Clive on The Midnight Meat Train

The Midnight Picture Show planned The Midnight Meat Train as the first of their 'Films of Blood' in 2005, backed by finance from Lakeshore Entertainment and distribution by Lionsgate. Jeff Buhler adapted the story and filming, in New York and Montreal, was originally scheduled to begin on the 17th October 2005.
A revised start date of the summer of 2006 was then disrupted, with Ryuhei Kitamura finally taking the reins from Patrick Tatopoulos as director.
Further problems became apparent once the movie was made as Lionsgate tried to change the title and pushed the release date back. Changes in personnel at Lionsgate saw the movie finally released on 1 August 2008 but in just a contractual 100 screens - and at dollar theatres at that... See Clive's appeal against that here....

The world première of Midnight Meat Train was at the Fantasia film festival in Montreal at midnight on 19 July 2008. The next opportunity to catch the Train was at midnight on Friday 25 July at the Gaslamp Stadium in San Diego as part of ComicCon - a screening that sold out wiithin 24 hours of tickets being made available - and at which Clive again encouraged fans to register their disapproval at Lionsgate's handling of the movie (see footage here).Further screenings have been arranged and FearNet are running the movie as video on demand online.
UK fans saw the movie screened at the Film4 Frightfest on 23 August and again at the GoreZone Weekend of Horror on 18 October, ahead of the UK release date of 31 October (putting it up against Quantum Of Solace)...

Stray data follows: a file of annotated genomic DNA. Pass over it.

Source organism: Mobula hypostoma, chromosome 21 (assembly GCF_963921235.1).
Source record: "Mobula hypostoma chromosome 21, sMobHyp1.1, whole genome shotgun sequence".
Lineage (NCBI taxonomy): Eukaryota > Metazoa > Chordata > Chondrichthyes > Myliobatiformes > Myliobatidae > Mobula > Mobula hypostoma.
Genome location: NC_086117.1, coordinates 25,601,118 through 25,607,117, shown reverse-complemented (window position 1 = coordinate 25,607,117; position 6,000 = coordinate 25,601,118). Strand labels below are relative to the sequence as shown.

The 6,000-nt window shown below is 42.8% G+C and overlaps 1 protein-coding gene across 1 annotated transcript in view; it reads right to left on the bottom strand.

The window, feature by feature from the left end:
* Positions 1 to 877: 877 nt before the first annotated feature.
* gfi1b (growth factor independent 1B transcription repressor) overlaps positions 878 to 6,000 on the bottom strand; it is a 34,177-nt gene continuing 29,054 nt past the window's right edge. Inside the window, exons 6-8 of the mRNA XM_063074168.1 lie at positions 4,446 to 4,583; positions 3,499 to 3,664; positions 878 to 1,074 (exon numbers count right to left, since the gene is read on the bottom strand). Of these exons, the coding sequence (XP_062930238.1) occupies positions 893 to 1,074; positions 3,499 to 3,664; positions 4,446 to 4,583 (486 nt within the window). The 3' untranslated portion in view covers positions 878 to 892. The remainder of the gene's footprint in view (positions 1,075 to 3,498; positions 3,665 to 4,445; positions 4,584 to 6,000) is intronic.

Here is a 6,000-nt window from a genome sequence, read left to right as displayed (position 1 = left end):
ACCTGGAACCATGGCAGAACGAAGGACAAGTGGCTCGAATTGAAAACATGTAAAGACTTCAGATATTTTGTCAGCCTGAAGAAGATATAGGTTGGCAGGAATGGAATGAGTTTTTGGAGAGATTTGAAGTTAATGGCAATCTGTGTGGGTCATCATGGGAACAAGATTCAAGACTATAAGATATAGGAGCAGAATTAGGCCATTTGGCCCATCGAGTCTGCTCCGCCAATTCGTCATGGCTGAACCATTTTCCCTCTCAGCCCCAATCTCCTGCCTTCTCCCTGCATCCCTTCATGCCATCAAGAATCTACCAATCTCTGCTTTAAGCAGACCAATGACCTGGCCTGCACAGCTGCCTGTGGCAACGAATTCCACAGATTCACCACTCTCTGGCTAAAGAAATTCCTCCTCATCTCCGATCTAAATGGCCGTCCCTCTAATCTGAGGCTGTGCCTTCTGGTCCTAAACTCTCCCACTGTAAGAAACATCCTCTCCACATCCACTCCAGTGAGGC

The DVD / Blu-ray was released in the US on 17 February 2009 and includes two and a half minutes of additional footage as well as three featurettes - see the news page here.
See our exclusive production photo, more production photos and the movie synopsis here on our Midnight Meat Train news page

Ryuhei Kitamura works on designs with Clive Barker, 30 January 2007.

"Dread we have a draft, and again I hope that's a movie we can get going next year. The same with an extraordinary draft of The Midnight Meat Train, which we have just turned in. These will all be independent movies. When I say independent, I mean they won't go through a major studio most likely. That will give us a certain latitude in the making of them, which I think is useful. Particularly useful for The Midnight Meat Train, because the subject matter is so intense. It's a story readers really like. I still get a lot letters about that story. I want to make sure that if we do it, or rather when we do it, we do it justice. That really means doing it as a hard R, none of this PG-13. Not that I necessarily have anything against PG-13 horror movies. The Ring was PG-13 wasn't it? It was pretty intense, but I think it's just easier if you can just go the whole distance. I think there is a taste coming back in the audience for the really intense experience, which is great."


By Craig Fohr, Lost Souls, 1 August 2003 (note - full text online at Lost Souls - see links page)

"[The Midnight Meat Train]'s the first movie we're going to do and it's scary as shit. And the reason it's the first movie we're going to do is to sort of put our mark in the sand. It was always - from its title onwards - it was always, 'OK - here we go - I'm not here to make you laugh, I'm not here to reassure you...' I always thought that was a strong horror title - you know, like The Texas Chainsaw Massacre: there are two words in that title, 'chainsaw' and 'massacre', and the two words 'midnight ' and 'meat' - they are words that signify you're going to see some no-holds-barred horror. No-holds-barred horror - and I wanted to do that."

In Anticipation Of The Deluge: A Moment At The River's Edge

By Phil and Sarah Stokes, 1 and 12 July 2004 (note - full text here)

"We have two 'go' films right now: Midnight Meat Train and Plague... and if things stay on schedule, Midnight Meat Train will go into pre-production next month."